There is this old, ever repeating view of humanity as a counter-productive force when it comes to nature conservation, and that action toward a sustainable world is therefore doomed to failure right from the start. This view seems tempting, since the reasoning makes sense at first sight. Even if we increased material efficiency noticeably, so it goes, the drastic growth in material demand will override any achievements. This view is what Julian Allwood and Jonathan Cullen called “with one eye open”. They wrote a comprehensive book about sustainable materials called “With Both Eyes Open,” available online. And that’s the interesting part. “Both Eyes Open” explains that the assumptions the “One Eye” viewpoint is based on are insufficient. This article summarizes the main findings of the book, namely how civilization can reduce its material need without compromising the comfort level we’ve gotten used to (and citizens of emerging economies strive to get used to, too) using the example of global aluminum and steel consumption. Once you adjust your assumptions to these new ways of thinking, you’ll find that all are proven wrong who think cutting emissions by 50% by 2050 is impossible, given that in the same period the demand for raw materials is to double.
Steel Demand Constant in Europe and US, but Doubling Globally
Starting roughly in the mid-1970s, most western industrial nations saw their demand for steel stabilize. Even though the economy grew constantly a stable level of raw material consumption was reached at a certain point. Assuming China and India, the biggest growing economies and developing countries in the world, catch up with their demand, by 2050 they will have reached a similar per-capita level as the western nations. As the following graphic shows, the Indian and Chinese steel demand will hover around the European and North American levels. France, for instance, uses 8 tons per capita annually, whereas Japan never stopped increasing its demand, reaching 14 annual tons per capita today.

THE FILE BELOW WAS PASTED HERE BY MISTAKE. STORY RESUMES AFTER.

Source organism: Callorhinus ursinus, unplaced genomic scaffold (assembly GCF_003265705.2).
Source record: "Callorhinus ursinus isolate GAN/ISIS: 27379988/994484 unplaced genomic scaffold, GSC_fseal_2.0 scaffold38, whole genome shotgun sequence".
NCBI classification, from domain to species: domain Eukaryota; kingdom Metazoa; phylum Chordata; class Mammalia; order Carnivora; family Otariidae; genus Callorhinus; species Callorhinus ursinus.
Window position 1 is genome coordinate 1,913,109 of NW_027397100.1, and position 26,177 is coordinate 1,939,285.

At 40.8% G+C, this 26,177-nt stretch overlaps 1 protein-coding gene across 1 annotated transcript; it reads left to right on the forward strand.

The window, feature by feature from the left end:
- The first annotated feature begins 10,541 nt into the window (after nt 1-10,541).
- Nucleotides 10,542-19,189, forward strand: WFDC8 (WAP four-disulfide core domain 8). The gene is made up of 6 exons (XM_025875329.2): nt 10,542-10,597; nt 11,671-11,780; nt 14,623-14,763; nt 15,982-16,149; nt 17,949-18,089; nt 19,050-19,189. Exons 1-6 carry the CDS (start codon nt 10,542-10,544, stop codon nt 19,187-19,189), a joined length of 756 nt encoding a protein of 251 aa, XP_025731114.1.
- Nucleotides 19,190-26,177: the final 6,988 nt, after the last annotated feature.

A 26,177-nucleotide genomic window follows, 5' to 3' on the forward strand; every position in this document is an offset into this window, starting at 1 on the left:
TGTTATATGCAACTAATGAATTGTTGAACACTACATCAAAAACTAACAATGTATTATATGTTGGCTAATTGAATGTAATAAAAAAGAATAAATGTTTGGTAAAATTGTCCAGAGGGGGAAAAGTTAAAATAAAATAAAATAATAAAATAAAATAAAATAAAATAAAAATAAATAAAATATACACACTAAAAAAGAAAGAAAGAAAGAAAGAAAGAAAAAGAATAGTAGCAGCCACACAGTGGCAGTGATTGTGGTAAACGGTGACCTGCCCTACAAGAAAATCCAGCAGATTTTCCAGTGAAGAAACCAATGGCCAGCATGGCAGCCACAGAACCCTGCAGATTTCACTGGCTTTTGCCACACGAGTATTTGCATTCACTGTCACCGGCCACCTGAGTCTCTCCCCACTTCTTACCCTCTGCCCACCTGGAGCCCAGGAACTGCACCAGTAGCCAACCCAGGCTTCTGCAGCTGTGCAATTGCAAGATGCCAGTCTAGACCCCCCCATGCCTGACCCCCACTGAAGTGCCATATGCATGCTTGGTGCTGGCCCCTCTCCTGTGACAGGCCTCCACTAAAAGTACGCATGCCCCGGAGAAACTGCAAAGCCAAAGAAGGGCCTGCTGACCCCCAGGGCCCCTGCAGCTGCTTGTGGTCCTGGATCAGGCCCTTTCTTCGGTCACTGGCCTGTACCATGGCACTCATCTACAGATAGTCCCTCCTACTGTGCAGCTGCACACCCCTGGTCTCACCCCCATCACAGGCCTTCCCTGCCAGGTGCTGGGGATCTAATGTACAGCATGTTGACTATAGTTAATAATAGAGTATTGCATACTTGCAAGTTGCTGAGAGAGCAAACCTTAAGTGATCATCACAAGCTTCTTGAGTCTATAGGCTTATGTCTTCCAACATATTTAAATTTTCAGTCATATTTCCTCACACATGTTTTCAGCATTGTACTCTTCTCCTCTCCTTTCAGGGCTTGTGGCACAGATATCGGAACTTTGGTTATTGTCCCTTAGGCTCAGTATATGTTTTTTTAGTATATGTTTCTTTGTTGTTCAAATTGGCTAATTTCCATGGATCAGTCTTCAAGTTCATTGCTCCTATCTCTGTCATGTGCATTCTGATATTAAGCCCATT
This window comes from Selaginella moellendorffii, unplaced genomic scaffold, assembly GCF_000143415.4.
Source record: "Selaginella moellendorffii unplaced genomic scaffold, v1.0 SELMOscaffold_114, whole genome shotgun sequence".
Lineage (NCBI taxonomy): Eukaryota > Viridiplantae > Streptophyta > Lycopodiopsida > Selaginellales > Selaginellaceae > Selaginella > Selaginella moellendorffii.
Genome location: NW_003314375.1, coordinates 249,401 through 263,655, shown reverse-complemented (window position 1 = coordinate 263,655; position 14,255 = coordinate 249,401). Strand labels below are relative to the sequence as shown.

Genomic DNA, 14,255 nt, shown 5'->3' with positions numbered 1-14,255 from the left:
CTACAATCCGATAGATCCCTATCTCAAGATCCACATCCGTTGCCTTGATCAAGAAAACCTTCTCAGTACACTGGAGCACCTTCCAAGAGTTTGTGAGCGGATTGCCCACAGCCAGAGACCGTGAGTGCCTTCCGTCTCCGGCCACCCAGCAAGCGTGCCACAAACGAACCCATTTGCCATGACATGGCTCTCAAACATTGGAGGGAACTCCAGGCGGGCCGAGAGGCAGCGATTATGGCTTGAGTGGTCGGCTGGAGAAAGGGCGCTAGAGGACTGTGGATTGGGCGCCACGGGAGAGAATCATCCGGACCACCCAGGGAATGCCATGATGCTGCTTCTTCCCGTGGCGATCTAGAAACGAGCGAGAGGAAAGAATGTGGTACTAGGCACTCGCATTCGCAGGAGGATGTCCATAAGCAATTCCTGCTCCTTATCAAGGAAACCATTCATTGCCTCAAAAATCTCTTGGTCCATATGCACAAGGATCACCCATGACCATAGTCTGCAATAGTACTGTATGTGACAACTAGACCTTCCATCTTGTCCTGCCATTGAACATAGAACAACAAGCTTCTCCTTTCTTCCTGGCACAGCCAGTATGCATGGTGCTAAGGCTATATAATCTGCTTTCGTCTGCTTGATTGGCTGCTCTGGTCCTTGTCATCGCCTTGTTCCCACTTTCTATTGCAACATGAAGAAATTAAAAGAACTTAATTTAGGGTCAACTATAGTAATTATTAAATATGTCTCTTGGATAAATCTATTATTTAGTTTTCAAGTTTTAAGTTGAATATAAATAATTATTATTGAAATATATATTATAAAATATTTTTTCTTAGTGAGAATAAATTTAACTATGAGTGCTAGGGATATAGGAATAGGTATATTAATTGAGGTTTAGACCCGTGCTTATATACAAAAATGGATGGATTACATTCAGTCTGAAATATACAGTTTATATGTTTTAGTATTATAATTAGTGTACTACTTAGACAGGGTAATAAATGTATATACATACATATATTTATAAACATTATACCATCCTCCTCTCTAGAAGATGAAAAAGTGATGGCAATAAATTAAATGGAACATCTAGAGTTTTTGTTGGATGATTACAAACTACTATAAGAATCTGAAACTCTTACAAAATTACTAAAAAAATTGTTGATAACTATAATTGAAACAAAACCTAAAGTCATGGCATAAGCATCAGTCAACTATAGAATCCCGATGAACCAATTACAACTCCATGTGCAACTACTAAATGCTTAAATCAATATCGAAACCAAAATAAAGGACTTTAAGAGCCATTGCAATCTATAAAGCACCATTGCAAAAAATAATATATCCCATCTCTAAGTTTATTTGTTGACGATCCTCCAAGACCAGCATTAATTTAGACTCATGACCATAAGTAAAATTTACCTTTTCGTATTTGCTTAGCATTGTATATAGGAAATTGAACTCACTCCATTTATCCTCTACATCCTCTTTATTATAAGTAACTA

As a result, global steel production will have to double in the next 40 years. It is out of question, however, that doubling production could be allowed to double the related emissions at the same time. We already emit more than the atmosphere can take. Rather than increasing, we should be cutting our emissions by 50%, as recommended by the IPCC. So what can we do? Yes, recycling is a good idea. The following graphic shows how to match increased demand while keeping the production constant – recycling, i.e., secondary production, is the key.
Where is it Consumed? Steel Flows From Raw Material to Product
This Sankey diagram (on the right) tells you everything. It shows the mass flows of steel, from the raw iron ore to the final car, and every step of material conversion in between. Basically, there are two types of inputs to make steel. One, of course, is the iron ore, the true raw material. The other input is scrap. Scrap, in part, consists of leftovers from the production process. In the diagram it is marked as forming and fabrication scrap. Then, there is end-of-life scrap. This is the recycling part. End-of-life – as in post-consumer, things we dispose. The latter makes up less than half of the scrap input and could be increased a lot. So we learn that the potential for steel recycling has not yet been much exploited.
Another fact that can be derived from the diagram is that one fourth of the liquid steel is scrapped during its production. Improved process and material flow management could save a lot of material here. We’ll come back to that later.